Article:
By Seth Daniel
Though many haven’t fol
owed it that closely, the state Supreme Judicial Court (SJC) is in the midst of an unprecedented turnover in justices.
Within an year’s time, five of the seven justices will have been replaced, and Governor’s Councillor Terrence Kennedy said this week that he hopes to be re-elected and believes now is not the time to change leadership on the Council – which oversees the appointment of judges.
“There’s been a real turnover in the judiciary over the last five years – a record number of judges replaced,” he said from his Everett law office recently. “The most significant turnover, and something I think is very, very important, is in the last six months, three sitting SJC justices have suddenly and unexpectedly stepped down. Two more are scheduled for retirement soon. That means five of the seven justices will be replaced by this governor and the Council will have a lot of work ahead of it to review those appointments. We just approved the first two. That will have an impact on the people of the Commonwealth for 20 years or more. The average age of the appointees is 52, so they will likely be there a long time…This is one of the most important things going on in the Commonwealth right now.”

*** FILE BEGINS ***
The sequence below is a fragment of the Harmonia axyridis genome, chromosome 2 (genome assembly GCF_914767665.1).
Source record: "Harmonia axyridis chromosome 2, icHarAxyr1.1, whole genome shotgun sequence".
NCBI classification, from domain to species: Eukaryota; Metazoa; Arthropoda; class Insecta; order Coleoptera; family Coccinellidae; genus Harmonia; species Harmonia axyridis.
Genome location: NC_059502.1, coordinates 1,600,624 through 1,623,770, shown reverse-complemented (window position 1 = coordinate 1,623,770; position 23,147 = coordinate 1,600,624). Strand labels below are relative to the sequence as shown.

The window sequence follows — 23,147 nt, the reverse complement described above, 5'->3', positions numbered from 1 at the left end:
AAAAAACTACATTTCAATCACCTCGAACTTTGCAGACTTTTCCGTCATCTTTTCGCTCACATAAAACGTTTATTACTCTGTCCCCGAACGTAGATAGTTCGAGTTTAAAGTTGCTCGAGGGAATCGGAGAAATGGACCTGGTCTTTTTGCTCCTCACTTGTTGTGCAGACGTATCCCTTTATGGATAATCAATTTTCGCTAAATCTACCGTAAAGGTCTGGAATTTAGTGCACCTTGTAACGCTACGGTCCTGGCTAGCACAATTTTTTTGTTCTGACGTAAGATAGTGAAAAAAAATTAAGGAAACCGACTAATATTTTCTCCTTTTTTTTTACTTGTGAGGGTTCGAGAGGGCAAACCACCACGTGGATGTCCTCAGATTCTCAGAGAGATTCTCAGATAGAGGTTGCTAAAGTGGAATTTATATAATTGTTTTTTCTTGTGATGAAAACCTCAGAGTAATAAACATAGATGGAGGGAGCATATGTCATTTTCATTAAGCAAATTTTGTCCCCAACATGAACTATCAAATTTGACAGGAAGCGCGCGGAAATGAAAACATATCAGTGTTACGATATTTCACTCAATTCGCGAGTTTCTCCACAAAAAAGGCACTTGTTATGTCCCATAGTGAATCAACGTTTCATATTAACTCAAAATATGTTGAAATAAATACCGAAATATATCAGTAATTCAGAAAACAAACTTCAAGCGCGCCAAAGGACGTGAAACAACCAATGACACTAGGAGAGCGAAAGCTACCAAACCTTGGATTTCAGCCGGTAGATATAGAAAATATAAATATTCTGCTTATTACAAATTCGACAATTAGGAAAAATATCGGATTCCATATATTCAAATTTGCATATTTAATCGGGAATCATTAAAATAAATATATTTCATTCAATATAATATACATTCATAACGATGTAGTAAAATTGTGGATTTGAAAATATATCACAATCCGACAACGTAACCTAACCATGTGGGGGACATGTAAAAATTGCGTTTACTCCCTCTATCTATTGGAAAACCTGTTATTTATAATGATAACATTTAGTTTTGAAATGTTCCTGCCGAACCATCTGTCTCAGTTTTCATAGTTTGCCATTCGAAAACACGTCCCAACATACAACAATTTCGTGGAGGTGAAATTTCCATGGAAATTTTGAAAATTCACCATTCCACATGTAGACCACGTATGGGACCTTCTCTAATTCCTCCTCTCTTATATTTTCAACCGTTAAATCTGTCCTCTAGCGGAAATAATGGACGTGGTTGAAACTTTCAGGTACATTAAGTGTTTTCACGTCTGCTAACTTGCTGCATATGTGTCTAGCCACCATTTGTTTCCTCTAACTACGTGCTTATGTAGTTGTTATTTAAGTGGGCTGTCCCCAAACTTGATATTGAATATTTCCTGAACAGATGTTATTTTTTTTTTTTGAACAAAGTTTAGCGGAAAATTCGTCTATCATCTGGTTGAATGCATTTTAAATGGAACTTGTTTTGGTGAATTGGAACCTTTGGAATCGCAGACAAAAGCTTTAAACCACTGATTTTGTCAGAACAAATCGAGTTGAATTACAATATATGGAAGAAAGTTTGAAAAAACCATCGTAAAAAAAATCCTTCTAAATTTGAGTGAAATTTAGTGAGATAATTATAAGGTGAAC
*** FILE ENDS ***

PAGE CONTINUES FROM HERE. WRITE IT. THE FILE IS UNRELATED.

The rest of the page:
An Everett native and Lynnfield resident, Kennedy is still a hard-working attorney – having a court day most every weekday. With more than 30 years experience practicing law, he took that experience to the voters and was first elected in 2010. After being sworn in in January 2011, he began his work on the Governor’s Council, which approves appointments to the judiciary, to the Parole Board, the Appellate Tax Board, Clerk Magistrates and other such positions.
That review process has been important over the years, and Kennedy said it will be even more critical with the SJC openings and other Appeals Court openings and some 50 openings for appointments in the coming eight months.
“It’s important you have someone in there who knows what they’re doing and is qualified to do it and is a lawyer,” said Kennedy. “I have experience for five years. I put a lot of time into it and I enjoy it…These appointments are coming from a Republican governor…One thing I’ve been trying to do is to be sure these people the governor nominates aren’t extremists. So far that hasn’t been the case.”
Kennedy represents the 6th District in the Governor’s Council, which is a vestige back to the days of the King of England’s King’s Council. The expansive district stretches from Lynn to Revere to Winthrop to Everett and Boston and beyond.